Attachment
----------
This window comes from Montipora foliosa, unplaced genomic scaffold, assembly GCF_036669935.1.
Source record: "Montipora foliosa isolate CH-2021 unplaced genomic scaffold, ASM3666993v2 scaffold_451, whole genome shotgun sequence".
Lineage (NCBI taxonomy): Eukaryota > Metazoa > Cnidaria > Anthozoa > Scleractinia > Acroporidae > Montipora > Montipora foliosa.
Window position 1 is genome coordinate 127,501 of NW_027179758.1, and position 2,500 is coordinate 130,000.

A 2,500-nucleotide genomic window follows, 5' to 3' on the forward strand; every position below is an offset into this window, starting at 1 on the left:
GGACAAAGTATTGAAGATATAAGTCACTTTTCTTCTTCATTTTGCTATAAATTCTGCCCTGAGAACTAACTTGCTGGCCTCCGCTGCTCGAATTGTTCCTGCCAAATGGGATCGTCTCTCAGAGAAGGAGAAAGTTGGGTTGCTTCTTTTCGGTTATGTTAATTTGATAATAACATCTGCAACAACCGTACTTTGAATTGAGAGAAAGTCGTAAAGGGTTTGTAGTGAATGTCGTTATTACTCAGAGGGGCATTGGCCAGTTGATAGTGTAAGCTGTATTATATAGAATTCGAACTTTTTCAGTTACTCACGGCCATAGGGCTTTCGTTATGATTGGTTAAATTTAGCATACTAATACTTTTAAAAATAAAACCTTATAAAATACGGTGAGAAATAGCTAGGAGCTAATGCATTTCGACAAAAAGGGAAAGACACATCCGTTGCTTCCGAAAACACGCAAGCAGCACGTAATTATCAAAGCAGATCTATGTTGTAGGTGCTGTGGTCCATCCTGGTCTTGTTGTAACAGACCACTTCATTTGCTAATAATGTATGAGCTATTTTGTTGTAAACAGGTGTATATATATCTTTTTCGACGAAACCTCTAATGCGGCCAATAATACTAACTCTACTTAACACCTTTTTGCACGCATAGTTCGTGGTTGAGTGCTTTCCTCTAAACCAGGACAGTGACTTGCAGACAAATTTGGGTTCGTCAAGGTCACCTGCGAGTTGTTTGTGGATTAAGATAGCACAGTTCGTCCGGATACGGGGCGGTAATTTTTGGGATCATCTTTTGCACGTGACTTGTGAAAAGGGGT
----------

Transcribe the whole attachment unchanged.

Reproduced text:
This window comes from Montipora foliosa, unplaced genomic scaffold, assembly GCF_036669935.1.
Source record: "Montipora foliosa isolate CH-2021 unplaced genomic scaffold, ASM3666993v2 scaffold_451, whole genome shotgun sequence".
Lineage (NCBI taxonomy): Eukaryota > Metazoa > Cnidaria > Anthozoa > Scleractinia > Acroporidae > Montipora > Montipora foliosa.
Window position 1 is genome coordinate 127,501 of NW_027179758.1, and position 2,500 is coordinate 130,000.

A 2,500-nucleotide genomic window follows, 5' to 3' on the forward strand; every position below is an offset into this window, starting at 1 on the left:
GGACAAAGTATTGAAGATATAAGTCACTTTTCTTCTTCATTTTGCTATAAATTCTGCCCTGAGAACTAACTTGCTGGCCTCCGCTGCTCGAATTGTTCCTGCCAAATGGGATCGTCTCTCAGAGAAGGAGAAAGTTGGGTTGCTTCTTTTCGGTTATGTTAATTTGATAATAACATCTGCAACAACCGTACTTTGAATTGAGAGAAAGTCGTAAAGGGTTTGTAGTGAATGTCGTTATTACTCAGAGGGGCATTGGCCAGTTGATAGTGTAAGCTGTATTATATAGAATTCGAACTTTTTCAGTTACTCACGGCCATAGGGCTTTCGTTATGATTGGTTAAATTTAGCATACTAATACTTTTAAAAATAAAACCTTATAAAATACGGTGAGAAATAGCTAGGAGCTAATGCATTTCGACAAAAAGGGAAAGACACATCCGTTGCTTCCGAAAACACGCAAGCAGCACGTAATTATCAAAGCAGATCTATGTTGTAGGTGCTGTGGTCCATCCTGGTCTTGTTGTAACAGACCACTTCATTTGCTAATAATGTATGAGCTATTTTGTTGTAAACAGGTGTATATATATCTTTTTCGACGAAACCTCTAATGCGGCCAATAATACTAACTCTACTTAACACCTTTTTGCACGCATAGTTCGTGGTTGAGTGCTTTCCTCTAAACCAGGACAGTGACTTGCAGACAAATTTGGGTTCGTCAAGGTCACCTGCGAGTTGTTTGTGGATTAAGATAGCACAGTTCGTCCGGATACGGGGCGGTAATTTTTGGGATCATCTTTTGCACGTGACTTGTGAAAAGGGGT